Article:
Month: October 2018

Integrity in projects: Receiving gifts

“Oxana, the boxes of chocolate and tea are more for you”, read the email I received from the big boss of the organisation I worked for. It was after a meeting between top management and the project team. One of the consultants on the team offered to the chair of the meeting the famous chocolate.

“Thank you very much. I’ll pick them up and open the boxes for everyone to enjoy in the coffee/kitchen room” was my immediate response. I knew the ethics rules this Organisation had. And I was committed to apply them.

It was also an example for other team members who were puzzled at the meeting and watchful of management reaction.

A box of chocolate is a small thing, right? the temptation jumps in. Better check your client’s and your organization’s policies on Receiving gifts. If you are a free-lancer, check your professional quarters’ guidelines. PMI for example, https://www.pmi.org/about/ethics/code

Some guidelines are more gifts-tolerant and set a maximum value for gifts which can be accepted. They range from USD 30 or equivalent (UNDP) to 100 Euro of equivalent (Council of Europe). More important than the value are the intention and or perception of influence that gifts may carry. Some Organisations are outright intolerant to gifts, regardless of the value and source, in particular for staff involved in procurement. As project managers, we are involved in procurement.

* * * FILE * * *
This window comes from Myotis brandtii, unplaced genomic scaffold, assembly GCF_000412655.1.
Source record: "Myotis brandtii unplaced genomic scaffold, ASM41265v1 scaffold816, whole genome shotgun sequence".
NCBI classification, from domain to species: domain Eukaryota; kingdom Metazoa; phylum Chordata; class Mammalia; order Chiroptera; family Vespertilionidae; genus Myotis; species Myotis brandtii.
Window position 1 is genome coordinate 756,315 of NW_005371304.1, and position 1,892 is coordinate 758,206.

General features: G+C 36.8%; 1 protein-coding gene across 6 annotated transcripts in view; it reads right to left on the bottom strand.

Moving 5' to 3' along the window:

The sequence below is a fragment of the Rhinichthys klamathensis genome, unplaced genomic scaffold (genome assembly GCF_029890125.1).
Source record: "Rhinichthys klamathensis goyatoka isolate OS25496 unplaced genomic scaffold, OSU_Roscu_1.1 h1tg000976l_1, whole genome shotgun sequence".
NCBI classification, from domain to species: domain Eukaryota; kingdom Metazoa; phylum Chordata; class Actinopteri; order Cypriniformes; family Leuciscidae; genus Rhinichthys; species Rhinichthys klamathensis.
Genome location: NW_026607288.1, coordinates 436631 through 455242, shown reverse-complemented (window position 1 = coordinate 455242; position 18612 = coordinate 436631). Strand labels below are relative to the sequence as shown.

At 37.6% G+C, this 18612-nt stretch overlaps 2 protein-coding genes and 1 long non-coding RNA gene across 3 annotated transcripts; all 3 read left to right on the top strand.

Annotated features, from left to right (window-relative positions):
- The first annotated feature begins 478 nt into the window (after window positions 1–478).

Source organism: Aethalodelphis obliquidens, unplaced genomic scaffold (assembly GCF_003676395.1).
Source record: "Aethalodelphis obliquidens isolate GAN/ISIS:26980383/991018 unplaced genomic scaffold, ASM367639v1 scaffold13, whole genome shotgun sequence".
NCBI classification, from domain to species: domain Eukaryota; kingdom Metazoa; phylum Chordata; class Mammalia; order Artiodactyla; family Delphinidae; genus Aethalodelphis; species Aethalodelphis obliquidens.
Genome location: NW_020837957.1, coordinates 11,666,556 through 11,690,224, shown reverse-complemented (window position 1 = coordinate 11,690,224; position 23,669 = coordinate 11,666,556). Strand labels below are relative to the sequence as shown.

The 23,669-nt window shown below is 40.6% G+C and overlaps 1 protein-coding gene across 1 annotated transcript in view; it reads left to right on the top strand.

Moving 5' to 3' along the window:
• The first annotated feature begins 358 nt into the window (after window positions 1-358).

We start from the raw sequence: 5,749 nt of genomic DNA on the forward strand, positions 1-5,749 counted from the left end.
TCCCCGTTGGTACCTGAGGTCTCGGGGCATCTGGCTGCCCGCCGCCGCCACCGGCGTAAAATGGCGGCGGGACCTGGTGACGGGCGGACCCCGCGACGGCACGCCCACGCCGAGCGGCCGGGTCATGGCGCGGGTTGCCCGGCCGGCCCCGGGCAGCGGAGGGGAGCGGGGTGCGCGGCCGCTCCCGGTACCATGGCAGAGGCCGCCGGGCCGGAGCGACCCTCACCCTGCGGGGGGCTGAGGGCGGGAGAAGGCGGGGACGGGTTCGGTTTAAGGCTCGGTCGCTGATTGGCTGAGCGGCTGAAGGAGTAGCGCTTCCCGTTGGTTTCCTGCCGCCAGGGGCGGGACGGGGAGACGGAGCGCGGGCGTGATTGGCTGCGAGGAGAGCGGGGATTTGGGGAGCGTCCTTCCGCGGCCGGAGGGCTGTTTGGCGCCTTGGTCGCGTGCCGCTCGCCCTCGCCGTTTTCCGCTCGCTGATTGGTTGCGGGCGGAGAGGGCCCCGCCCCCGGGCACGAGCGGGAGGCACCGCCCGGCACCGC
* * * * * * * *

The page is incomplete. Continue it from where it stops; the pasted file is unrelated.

I’ve seen guidelines which contain a permission to accept gifts, which otherwise would be insulting to the offerer, for cultural or local customs reasons. In such a case, the gift shall be immediately disclosed and transferred for a decision to management.

Once in Ukraine, at a dinner paid by the project at the end of the project, I was offered two traditional cakes by the client. I declined politely. “We know it is below the value of gifts you can accept. We checked.”, they insisted. “I will pass it to my colleagues in the local office, to enjoy it”, was my response. And so I did the next morning.

If I cannot refuse the gift, I make sure that offerer understands that I act in accordance with the gifts receiving policies I abide by and that I accept it on behalf of the team. And I share it with the team: be it a box of chocolate, traditional sweets, a bottle of spirits, an invitation to a cultural event, a tour, etc. I know it is given to me only because I am on this project and I am already paid for doing my job.

Some Guidelines prohibit gifts from certain sources: Government, for example, or vendors, as these carry the risk of being seen as a “downpayment” for a future favour on behalf of the organisation/company you work for. Money gifts are a No in literally all professional conduct guidelines I saw. No explanation as to why is necessary.